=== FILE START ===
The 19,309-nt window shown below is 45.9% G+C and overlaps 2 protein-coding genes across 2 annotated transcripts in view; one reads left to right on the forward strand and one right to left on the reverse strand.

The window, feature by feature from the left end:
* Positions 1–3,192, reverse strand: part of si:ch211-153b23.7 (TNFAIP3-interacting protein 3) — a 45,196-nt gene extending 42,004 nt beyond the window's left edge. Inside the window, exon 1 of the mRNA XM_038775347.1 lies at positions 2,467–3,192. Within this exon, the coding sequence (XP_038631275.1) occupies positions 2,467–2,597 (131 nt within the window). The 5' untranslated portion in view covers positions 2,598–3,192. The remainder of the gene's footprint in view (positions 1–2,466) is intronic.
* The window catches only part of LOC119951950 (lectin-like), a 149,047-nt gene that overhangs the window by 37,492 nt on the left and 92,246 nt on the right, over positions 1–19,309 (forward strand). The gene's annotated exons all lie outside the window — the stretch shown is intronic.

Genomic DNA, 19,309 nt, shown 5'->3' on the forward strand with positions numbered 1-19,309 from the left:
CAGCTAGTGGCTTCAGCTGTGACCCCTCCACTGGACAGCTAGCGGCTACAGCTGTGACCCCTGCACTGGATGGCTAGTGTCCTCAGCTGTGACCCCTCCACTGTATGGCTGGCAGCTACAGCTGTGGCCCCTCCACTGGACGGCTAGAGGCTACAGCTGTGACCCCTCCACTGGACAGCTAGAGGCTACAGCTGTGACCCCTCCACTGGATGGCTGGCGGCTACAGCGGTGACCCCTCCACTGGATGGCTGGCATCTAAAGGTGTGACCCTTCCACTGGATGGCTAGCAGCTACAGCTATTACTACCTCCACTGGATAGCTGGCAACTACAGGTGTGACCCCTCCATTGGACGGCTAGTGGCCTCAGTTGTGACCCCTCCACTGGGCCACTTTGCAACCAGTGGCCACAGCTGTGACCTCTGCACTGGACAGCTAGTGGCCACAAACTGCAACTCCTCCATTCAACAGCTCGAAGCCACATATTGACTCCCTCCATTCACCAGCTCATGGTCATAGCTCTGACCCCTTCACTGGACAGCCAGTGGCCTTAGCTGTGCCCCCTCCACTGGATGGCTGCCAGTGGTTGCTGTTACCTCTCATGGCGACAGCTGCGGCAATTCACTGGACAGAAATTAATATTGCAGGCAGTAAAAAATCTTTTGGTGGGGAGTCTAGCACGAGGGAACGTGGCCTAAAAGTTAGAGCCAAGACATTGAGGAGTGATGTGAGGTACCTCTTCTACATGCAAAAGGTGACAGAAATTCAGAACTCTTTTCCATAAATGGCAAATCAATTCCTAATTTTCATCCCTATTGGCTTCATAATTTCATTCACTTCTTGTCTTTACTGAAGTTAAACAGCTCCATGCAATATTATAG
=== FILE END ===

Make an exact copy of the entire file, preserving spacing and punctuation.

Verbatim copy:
The 19,309-nt window shown below is 45.9% G+C and overlaps 2 protein-coding genes across 2 annotated transcripts in view; one reads left to right on the forward strand and one right to left on the reverse strand.

The window, feature by feature from the left end:
* Positions 1–3,192, reverse strand: part of si:ch211-153b23.7 (TNFAIP3-interacting protein 3) — a 45,196-nt gene extending 42,004 nt beyond the window's left edge. Inside the window, exon 1 of the mRNA XM_038775347.1 lies at positions 2,467–3,192. Within this exon, the coding sequence (XP_038631275.1) occupies positions 2,467–2,597 (131 nt within the window). The 5' untranslated portion in view covers positions 2,598–3,192. The remainder of the gene's footprint in view (positions 1–2,466) is intronic.
* The window catches only part of LOC119951950 (lectin-like), a 149,047-nt gene that overhangs the window by 37,492 nt on the left and 92,246 nt on the right, over positions 1–19,309 (forward strand). The gene's annotated exons all lie outside the window — the stretch shown is intronic.

Genomic DNA, 19,309 nt, shown 5'->3' on the forward strand with positions numbered 1-19,309 from the left:
CAGCTAGTGGCTTCAGCTGTGACCCCTCCACTGGACAGCTAGCGGCTACAGCTGTGACCCCTGCACTGGATGGCTAGTGTCCTCAGCTGTGACCCCTCCACTGTATGGCTGGCAGCTACAGCTGTGGCCCCTCCACTGGACGGCTAGAGGCTACAGCTGTGACCCCTCCACTGGACAGCTAGAGGCTACAGCTGTGACCCCTCCACTGGATGGCTGGCGGCTACAGCGGTGACCCCTCCACTGGATGGCTGGCATCTAAAGGTGTGACCCTTCCACTGGATGGCTAGCAGCTACAGCTATTACTACCTCCACTGGATAGCTGGCAACTACAGGTGTGACCCCTCCATTGGACGGCTAGTGGCCTCAGTTGTGACCCCTCCACTGGGCCACTTTGCAACCAGTGGCCACAGCTGTGACCTCTGCACTGGACAGCTAGTGGCCACAAACTGCAACTCCTCCATTCAACAGCTCGAAGCCACATATTGACTCCCTCCATTCACCAGCTCATGGTCATAGCTCTGACCCCTTCACTGGACAGCCAGTGGCCTTAGCTGTGCCCCCTCCACTGGATGGCTGCCAGTGGTTGCTGTTACCTCTCATGGCGACAGCTGCGGCAATTCACTGGACAGAAATTAATATTGCAGGCAGTAAAAAATCTTTTGGTGGGGAGTCTAGCACGAGGGAACGTGGCCTAAAAGTTAGAGCCAAGACATTGAGGAGTGATGTGAGGTACCTCTTCTACATGCAAAAGGTGACAGAAATTCAGAACTCTTTTCCATAAATGGCAAATCAATTCCTAATTTTCATCCCTATTGGCTTCATAATTTCATTCACTTCTTGTCTTTACTGAAGTTAAACAGCTCCATGCAATATTATAG